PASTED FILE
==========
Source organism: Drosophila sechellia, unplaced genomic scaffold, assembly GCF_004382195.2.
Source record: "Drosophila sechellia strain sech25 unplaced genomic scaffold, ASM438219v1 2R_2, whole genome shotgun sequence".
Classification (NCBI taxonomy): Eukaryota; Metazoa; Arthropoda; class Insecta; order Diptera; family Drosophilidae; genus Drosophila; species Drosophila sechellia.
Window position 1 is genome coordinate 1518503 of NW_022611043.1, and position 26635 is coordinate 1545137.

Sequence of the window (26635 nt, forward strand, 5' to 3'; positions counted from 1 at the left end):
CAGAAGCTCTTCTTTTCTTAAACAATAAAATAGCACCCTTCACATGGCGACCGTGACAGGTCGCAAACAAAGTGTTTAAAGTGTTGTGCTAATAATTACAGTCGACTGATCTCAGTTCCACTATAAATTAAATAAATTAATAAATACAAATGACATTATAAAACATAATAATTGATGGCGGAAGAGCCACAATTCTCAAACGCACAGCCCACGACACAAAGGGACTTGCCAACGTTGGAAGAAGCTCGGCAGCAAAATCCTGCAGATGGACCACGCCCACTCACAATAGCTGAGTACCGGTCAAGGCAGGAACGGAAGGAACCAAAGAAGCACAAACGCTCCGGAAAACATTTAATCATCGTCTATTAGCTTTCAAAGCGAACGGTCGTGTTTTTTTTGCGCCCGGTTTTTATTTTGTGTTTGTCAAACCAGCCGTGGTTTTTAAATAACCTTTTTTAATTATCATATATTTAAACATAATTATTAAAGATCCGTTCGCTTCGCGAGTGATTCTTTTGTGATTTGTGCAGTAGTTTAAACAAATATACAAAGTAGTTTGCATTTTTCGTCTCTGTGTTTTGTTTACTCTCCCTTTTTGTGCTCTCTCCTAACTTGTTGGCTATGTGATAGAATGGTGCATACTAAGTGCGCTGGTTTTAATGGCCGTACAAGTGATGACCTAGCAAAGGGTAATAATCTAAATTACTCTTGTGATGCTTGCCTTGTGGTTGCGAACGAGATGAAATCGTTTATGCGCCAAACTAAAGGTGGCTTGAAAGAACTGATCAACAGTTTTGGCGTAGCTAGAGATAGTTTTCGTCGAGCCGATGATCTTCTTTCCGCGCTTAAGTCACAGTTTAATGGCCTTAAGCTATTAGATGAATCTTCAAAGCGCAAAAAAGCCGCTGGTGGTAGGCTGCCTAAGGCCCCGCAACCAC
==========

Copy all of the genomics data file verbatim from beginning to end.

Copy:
Source organism: Drosophila sechellia, unplaced genomic scaffold, assembly GCF_004382195.2.
Source record: "Drosophila sechellia strain sech25 unplaced genomic scaffold, ASM438219v1 2R_2, whole genome shotgun sequence".
Classification (NCBI taxonomy): Eukaryota; Metazoa; Arthropoda; class Insecta; order Diptera; family Drosophilidae; genus Drosophila; species Drosophila sechellia.
Window position 1 is genome coordinate 1518503 of NW_022611043.1, and position 26635 is coordinate 1545137.

Sequence of the window (26635 nt, forward strand, 5' to 3'; positions counted from 1 at the left end):
CAGAAGCTCTTCTTTTCTTAAACAATAAAATAGCACCCTTCACATGGCGACCGTGACAGGTCGCAAACAAAGTGTTTAAAGTGTTGTGCTAATAATTACAGTCGACTGATCTCAGTTCCACTATAAATTAAATAAATTAATAAATACAAATGACATTATAAAACATAATAATTGATGGCGGAAGAGCCACAATTCTCAAACGCACAGCCCACGACACAAAGGGACTTGCCAACGTTGGAAGAAGCTCGGCAGCAAAATCCTGCAGATGGACCACGCCCACTCACAATAGCTGAGTACCGGTCAAGGCAGGAACGGAAGGAACCAAAGAAGCACAAACGCTCCGGAAAACATTTAATCATCGTCTATTAGCTTTCAAAGCGAACGGTCGTGTTTTTTTTGCGCCCGGTTTTTATTTTGTGTTTGTCAAACCAGCCGTGGTTTTTAAATAACCTTTTTTAATTATCATATATTTAAACATAATTATTAAAGATCCGTTCGCTTCGCGAGTGATTCTTTTGTGATTTGTGCAGTAGTTTAAACAAATATACAAAGTAGTTTGCATTTTTCGTCTCTGTGTTTTGTTTACTCTCCCTTTTTGTGCTCTCTCCTAACTTGTTGGCTATGTGATAGAATGGTGCATACTAAGTGCGCTGGTTTTAATGGCCGTACAAGTGATGACCTAGCAAAGGGTAATAATCTAAATTACTCTTGTGATGCTTGCCTTGTGGTTGCGAACGAGATGAAATCGTTTATGCGCCAAACTAAAGGTGGCTTGAAAGAACTGATCAACAGTTTTGGCGTAGCTAGAGATAGTTTTCGTCGAGCCGATGATCTTCTTTCCGCGCTTAAGTCACAGTTTAATGGCCTTAAGCTATTAGATGAATCTTCAAAGCGCAAAAAAGCCGCTGGTGGTAGGCTGCCTAAGGCCCCGCAACCAC